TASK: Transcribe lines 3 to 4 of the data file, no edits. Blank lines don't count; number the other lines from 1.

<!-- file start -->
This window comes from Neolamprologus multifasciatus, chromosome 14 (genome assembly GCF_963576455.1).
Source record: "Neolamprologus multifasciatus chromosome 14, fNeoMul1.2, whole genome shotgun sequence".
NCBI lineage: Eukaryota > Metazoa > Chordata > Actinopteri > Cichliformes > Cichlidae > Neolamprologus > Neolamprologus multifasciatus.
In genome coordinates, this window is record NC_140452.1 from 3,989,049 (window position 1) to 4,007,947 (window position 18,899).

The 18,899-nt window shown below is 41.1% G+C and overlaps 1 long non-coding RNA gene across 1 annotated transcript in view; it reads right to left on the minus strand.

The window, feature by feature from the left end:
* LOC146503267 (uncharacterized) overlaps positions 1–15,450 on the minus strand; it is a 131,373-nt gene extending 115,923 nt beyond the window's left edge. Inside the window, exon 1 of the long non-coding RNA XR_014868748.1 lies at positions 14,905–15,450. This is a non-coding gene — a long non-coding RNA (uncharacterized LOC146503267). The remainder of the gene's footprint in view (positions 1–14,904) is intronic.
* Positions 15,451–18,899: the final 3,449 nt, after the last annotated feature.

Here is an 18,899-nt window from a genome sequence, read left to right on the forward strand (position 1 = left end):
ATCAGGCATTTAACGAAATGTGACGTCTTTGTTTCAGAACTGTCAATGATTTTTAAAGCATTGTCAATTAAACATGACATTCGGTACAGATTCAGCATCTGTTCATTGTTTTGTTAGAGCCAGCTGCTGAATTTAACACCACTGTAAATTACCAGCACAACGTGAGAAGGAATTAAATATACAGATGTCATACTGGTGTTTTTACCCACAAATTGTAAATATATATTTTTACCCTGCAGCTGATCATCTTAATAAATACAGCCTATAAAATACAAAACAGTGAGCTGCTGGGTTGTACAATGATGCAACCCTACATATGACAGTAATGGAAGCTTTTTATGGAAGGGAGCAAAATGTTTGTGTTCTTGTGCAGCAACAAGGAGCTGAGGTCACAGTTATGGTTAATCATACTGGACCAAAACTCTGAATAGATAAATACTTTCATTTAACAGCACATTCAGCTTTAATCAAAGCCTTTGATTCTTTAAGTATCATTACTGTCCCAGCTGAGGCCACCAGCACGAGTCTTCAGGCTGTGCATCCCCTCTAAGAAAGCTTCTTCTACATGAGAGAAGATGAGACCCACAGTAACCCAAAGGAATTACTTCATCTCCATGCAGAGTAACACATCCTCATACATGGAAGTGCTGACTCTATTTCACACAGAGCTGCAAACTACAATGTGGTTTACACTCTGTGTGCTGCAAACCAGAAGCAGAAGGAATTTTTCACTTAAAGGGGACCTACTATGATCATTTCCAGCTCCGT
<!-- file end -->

NCBI lineage: Eukaryota > Metazoa > Chordata > Actinopteri > Cichliformes > Cichlidae > Neolamprologus > Neolamprologus multifasciatus.
In genome coordinates, this window is record NC_140452.1 from 3,989,049 (window position 1) to 4,007,947 (window position 18,899).